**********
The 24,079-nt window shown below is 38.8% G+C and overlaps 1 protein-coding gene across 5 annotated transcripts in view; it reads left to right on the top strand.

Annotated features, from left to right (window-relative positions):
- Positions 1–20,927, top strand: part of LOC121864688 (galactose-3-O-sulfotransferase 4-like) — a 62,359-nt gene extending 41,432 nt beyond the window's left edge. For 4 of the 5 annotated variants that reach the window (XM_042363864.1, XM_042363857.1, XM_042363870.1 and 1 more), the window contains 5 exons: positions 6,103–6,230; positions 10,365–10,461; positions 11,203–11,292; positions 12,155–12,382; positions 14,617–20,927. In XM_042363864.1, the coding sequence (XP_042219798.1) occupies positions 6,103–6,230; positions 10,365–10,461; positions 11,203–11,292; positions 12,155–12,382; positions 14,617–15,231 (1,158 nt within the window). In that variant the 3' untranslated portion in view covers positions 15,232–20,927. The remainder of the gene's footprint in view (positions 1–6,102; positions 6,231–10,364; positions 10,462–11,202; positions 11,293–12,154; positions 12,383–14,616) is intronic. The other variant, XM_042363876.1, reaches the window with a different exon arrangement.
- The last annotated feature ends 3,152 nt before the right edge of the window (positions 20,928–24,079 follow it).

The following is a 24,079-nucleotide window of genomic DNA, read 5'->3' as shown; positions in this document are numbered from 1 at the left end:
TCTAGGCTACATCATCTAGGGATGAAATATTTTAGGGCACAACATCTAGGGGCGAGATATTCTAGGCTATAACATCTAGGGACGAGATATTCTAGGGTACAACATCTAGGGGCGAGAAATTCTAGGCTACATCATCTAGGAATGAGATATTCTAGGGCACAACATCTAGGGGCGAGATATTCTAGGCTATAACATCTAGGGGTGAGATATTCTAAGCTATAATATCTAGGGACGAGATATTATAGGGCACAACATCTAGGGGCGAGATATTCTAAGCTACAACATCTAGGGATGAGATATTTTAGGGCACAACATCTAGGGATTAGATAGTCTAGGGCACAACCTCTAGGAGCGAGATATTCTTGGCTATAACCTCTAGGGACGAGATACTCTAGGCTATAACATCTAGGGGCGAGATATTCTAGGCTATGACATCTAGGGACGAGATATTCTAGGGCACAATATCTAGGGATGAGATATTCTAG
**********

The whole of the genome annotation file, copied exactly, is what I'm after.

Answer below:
The 24,079-nt window shown below is 38.8% G+C and overlaps 1 protein-coding gene across 5 annotated transcripts in view; it reads left to right on the top strand.

Annotated features, from left to right (window-relative positions):
- Positions 1–20,927, top strand: part of LOC121864688 (galactose-3-O-sulfotransferase 4-like) — a 62,359-nt gene extending 41,432 nt beyond the window's left edge. For 4 of the 5 annotated variants that reach the window (XM_042363864.1, XM_042363857.1, XM_042363870.1 and 1 more), the window contains 5 exons: positions 6,103–6,230; positions 10,365–10,461; positions 11,203–11,292; positions 12,155–12,382; positions 14,617–20,927. In XM_042363864.1, the coding sequence (XP_042219798.1) occupies positions 6,103–6,230; positions 10,365–10,461; positions 11,203–11,292; positions 12,155–12,382; positions 14,617–15,231 (1,158 nt within the window). In that variant the 3' untranslated portion in view covers positions 15,232–20,927. The remainder of the gene's footprint in view (positions 1–6,102; positions 6,231–10,364; positions 10,462–11,202; positions 11,293–12,154; positions 12,383–14,616) is intronic. The other variant, XM_042363876.1, reaches the window with a different exon arrangement.
- The last annotated feature ends 3,152 nt before the right edge of the window (positions 20,928–24,079 follow it).

The following is a 24,079-nucleotide window of genomic DNA, read 5'->3' as shown; positions in this document are numbered from 1 at the left end:
TCTAGGCTACATCATCTAGGGATGAAATATTTTAGGGCACAACATCTAGGGGCGAGATATTCTAGGCTATAACATCTAGGGACGAGATATTCTAGGGTACAACATCTAGGGGCGAGAAATTCTAGGCTACATCATCTAGGAATGAGATATTCTAGGGCACAACATCTAGGGGCGAGATATTCTAGGCTATAACATCTAGGGGTGAGATATTCTAAGCTATAATATCTAGGGACGAGATATTATAGGGCACAACATCTAGGGGCGAGATATTCTAAGCTACAACATCTAGGGATGAGATATTTTAGGGCACAACATCTAGGGATTAGATAGTCTAGGGCACAACCTCTAGGAGCGAGATATTCTTGGCTATAACCTCTAGGGACGAGATACTCTAGGCTATAACATCTAGGGGCGAGATATTCTAGGCTATGACATCTAGGGACGAGATATTCTAGGGCACAATATCTAGGGATGAGATATTCTAG